Parirenyatwa hospital treating patients with used bandages, minister told

Zimbabwe’s deteriorating health institutions have become death traps with health care workers now washing bandages for re-use while pain killers are now a rare commodity, doctors told Health minister Obadiah Moyo Wednesday morning.

In a no holds barred meeting at Parirenyatwa Group of Hospitals, senior doctors who downed tools on Tuesday citing  inadequacy of consumables and equipment told the minister that their working environment was not conducive.

Speaking at the meeting, one Dr Wazara a plastic and reconstructive surgeon at Parirenyatwa Group of Hospital said:

 “We have no bandages that are made locally in Kwekwe. The unit is actually washing bandages in the bathroom and using them next day. It’s really bad and the situation is getting worse resulting in infections increasing and people dying. There is no pethidine, bandages, painkillers or betadine.”

Senior doctors expressed anger on government’s failure to provide basic consumables and equipment used in hospitals on a daily basis.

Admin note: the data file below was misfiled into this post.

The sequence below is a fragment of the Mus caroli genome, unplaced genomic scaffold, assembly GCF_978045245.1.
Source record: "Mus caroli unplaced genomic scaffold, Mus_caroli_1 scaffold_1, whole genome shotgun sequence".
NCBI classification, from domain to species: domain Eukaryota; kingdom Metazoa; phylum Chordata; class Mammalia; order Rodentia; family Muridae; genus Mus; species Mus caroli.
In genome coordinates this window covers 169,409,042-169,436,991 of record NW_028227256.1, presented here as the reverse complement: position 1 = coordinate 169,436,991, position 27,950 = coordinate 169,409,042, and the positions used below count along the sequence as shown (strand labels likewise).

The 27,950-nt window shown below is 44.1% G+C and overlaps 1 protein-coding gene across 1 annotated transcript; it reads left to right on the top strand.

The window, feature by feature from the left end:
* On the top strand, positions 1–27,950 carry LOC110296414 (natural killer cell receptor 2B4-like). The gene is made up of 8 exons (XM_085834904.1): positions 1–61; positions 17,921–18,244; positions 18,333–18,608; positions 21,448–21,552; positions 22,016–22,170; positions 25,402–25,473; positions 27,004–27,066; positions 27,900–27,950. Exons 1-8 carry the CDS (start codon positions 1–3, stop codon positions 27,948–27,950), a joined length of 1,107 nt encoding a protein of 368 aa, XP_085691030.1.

A senior doctor identified as Dr Guzha who works with cancer patients at Harare Central Hospital and Parirenyatwa said some deaths could have been avoided if there was a sense of urgency in buying medical supplies.

 “We do not have cancer drugs young girls who are 16 and 18 years are coming to us with the hope of getting help. When they come here we just give them a diagnosis and send them home to die even in situations that can be avoided,” he said.

Dr Chimuka weighed in saying it was really surprising that Zimbabwe’s public hospitals were purchasing equipment with no service contracts.

Another senior doctor identified as Dr Mashumba blamed the tendering process for the dilapidated machines.

“The tendering process is taking long and machines end up becoming rundown beyond repair a situation that could have been avoided,” he said.

Health minister Obadiah Moyo said the ministry said the ministry would break protocol to address the urgency of the situation at hand to save lives.

“We must be able to work immediately on immediate problems,” Moyo said adding that government was working around the clock to close the supply gaps and ensure Hospitals are adequately stocked. 

The situation at Parirenyatwa Group of Hospitals is likely to get worse if the junior doctors join the ongoing strike.

Last week, the Zim Morning post team visited the hospital and patients were being treated in corridors because of lack of beds.